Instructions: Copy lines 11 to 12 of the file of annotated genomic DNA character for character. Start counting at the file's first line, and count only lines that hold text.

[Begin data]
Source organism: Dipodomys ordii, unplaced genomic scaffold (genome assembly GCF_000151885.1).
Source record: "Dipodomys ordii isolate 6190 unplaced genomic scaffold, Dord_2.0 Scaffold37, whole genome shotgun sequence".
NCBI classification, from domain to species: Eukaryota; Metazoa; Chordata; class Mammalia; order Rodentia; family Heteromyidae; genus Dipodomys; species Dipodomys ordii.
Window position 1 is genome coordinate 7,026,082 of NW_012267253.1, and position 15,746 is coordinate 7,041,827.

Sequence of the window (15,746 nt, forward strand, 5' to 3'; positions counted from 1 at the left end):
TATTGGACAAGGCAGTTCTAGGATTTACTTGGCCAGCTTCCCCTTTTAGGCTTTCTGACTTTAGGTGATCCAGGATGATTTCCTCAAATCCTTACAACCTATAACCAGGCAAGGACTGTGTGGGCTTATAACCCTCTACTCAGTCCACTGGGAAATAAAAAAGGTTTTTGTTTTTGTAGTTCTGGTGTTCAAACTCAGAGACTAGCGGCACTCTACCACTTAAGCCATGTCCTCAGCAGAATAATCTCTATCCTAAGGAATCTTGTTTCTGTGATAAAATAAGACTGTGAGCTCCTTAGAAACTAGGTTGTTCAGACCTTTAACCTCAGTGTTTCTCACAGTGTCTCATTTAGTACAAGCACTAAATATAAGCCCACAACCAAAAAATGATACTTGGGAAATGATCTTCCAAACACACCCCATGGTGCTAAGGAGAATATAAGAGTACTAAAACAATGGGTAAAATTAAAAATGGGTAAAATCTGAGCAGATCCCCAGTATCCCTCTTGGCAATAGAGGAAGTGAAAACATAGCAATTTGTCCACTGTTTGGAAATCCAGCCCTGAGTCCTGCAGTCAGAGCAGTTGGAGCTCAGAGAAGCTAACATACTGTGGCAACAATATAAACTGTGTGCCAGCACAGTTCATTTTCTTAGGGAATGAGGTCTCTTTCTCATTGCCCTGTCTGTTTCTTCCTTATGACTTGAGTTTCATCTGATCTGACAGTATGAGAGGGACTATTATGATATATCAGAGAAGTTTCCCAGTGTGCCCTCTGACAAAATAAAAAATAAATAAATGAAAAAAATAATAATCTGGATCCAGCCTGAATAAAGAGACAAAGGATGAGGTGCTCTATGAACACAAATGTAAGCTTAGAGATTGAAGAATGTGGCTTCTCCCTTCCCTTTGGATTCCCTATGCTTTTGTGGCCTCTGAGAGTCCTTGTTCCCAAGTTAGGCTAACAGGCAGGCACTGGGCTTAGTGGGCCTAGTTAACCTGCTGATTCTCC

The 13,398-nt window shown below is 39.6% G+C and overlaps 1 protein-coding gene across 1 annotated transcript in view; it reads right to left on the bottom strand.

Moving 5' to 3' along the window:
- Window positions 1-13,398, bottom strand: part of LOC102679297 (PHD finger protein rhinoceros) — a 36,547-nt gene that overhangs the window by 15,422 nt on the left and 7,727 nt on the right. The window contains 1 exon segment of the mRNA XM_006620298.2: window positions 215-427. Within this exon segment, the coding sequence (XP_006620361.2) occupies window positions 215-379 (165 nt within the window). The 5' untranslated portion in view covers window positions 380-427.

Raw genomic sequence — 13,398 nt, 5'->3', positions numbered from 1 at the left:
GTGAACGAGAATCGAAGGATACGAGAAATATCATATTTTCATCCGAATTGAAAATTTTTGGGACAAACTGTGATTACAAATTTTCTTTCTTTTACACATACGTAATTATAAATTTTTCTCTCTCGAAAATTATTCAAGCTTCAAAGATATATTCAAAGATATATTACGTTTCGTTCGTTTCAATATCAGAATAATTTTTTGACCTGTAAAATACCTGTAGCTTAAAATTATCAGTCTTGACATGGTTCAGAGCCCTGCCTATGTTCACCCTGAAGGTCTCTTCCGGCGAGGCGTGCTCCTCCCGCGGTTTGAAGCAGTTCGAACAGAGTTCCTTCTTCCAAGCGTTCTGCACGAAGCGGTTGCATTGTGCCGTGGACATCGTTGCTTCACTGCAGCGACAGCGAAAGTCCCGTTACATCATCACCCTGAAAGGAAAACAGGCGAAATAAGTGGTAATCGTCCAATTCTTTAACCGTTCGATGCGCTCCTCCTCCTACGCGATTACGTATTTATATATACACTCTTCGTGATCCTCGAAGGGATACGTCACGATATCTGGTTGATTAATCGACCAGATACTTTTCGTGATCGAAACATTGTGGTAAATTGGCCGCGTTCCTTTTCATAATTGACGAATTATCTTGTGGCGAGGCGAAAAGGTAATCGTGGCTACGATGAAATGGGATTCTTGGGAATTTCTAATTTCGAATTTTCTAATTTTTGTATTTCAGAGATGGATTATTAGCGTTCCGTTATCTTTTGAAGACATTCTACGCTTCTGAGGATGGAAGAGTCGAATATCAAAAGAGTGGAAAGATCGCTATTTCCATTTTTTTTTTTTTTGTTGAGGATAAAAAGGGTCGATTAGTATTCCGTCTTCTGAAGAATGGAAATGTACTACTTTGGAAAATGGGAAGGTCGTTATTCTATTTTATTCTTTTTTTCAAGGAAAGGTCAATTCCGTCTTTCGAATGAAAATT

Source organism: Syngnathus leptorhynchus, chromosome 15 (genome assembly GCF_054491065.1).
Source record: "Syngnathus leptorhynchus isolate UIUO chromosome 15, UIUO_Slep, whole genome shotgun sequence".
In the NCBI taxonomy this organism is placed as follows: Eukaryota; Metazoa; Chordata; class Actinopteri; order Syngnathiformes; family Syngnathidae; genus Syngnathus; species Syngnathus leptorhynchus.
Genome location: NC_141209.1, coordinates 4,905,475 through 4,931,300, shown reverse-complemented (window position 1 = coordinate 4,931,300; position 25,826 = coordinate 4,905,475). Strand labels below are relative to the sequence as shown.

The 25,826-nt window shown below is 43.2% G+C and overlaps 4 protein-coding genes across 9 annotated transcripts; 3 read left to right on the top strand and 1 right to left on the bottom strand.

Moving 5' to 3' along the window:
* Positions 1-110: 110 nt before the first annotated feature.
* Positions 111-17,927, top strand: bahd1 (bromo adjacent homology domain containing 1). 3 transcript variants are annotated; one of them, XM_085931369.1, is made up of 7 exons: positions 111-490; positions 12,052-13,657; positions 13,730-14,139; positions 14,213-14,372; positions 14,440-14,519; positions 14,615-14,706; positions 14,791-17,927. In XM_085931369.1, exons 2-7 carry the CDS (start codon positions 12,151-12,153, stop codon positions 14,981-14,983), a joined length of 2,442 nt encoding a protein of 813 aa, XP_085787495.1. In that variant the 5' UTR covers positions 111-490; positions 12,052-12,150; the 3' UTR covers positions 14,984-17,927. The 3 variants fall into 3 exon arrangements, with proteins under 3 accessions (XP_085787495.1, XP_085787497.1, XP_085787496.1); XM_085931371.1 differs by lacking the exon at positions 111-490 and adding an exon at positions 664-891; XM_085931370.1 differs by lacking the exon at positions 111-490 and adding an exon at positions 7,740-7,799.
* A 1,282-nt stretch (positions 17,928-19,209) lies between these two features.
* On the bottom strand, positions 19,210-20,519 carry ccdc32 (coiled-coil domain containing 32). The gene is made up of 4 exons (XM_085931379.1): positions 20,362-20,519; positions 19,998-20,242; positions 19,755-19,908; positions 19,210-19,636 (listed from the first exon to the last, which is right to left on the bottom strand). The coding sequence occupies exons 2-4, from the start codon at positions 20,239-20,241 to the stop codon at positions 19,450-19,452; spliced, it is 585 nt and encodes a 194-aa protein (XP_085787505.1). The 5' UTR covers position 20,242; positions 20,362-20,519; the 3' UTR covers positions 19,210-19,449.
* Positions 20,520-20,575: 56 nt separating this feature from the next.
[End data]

GTGAACGAGAATCGAAGGATACGAGAAATATCATATTTTCATCCGAATTGAAAATTTTTGGGACAAACTGTGATTACAAATTTTCTTTCTTTTACACATACGTAATTATAAATTTTTCTCTCTCGAAAATTATTCAAGCTTCAAAGATATATTCAAAGATATATTACGTTTCGTTCGTTTCAATATCAGAATAATTTTTTGACCTGTAAAATACCTGTAGCTTAAAATTATCAGTCTTGACATGGTTCAGAGCCCTGCCTATGTTCACCCTGAAGGTCTCTTCCGGCGAGGCGTGCTCCTCCCGCGGTTTGAAGCAGTTCGAACAGAGTTCCTTCTTCCAAGCGTTCTGCACGAAGCGGTTGCATTGTGCCGTGGACATCGTTGCTTCACTGCAGCGACAGCGAAAGTCCCGTTACATCATCACCCTGAAAGGAAAACAGGCGAAATAAGTGGTAATCGTCCAATTCTTTAACCGTTCGATGCGCTCCTCCTCCTACGCGATTACGTATTTATATATACACTCTTCGTGATCCTCGAAGGGATACGTCACGATATCTGGTTGATTAATCGACCAGATACTTTTCGTGATCGAAACATTGTGGTAAATTGGCCGCGTTCCTTTTCATAATTGACGAATTATCTTGTGGCGAGGCGAAAAGGTAATCGTGGCTACGATGAAATGGGATTCTTGGGAATTTCTAATTTCGAATTTTCTAATTTTTGTATTTCAGAGATGGATTATTAGCGTTCCGTTATCTTTTGAAGACATTCTACGCTTCTGAGGATGGAAGAGTCGAATATCAAAAGAGTGGAAAGATCGCTATTTCCATTTTTTTTTTTTTTGTTGAGGATAAAAAGGGTCGATTAGTATTCCGTCTTCTGAAGAATGGAAATGTACTACTTTGGAAAATGGGAAGGTCGTTATTCTATTTTATTCTTTTTTTCAAGGAAAGGTCAATTCCGTCTTTCGAATGAAAATT

Source organism: Syngnathus leptorhynchus, chromosome 15 (genome assembly GCF_054491065.1).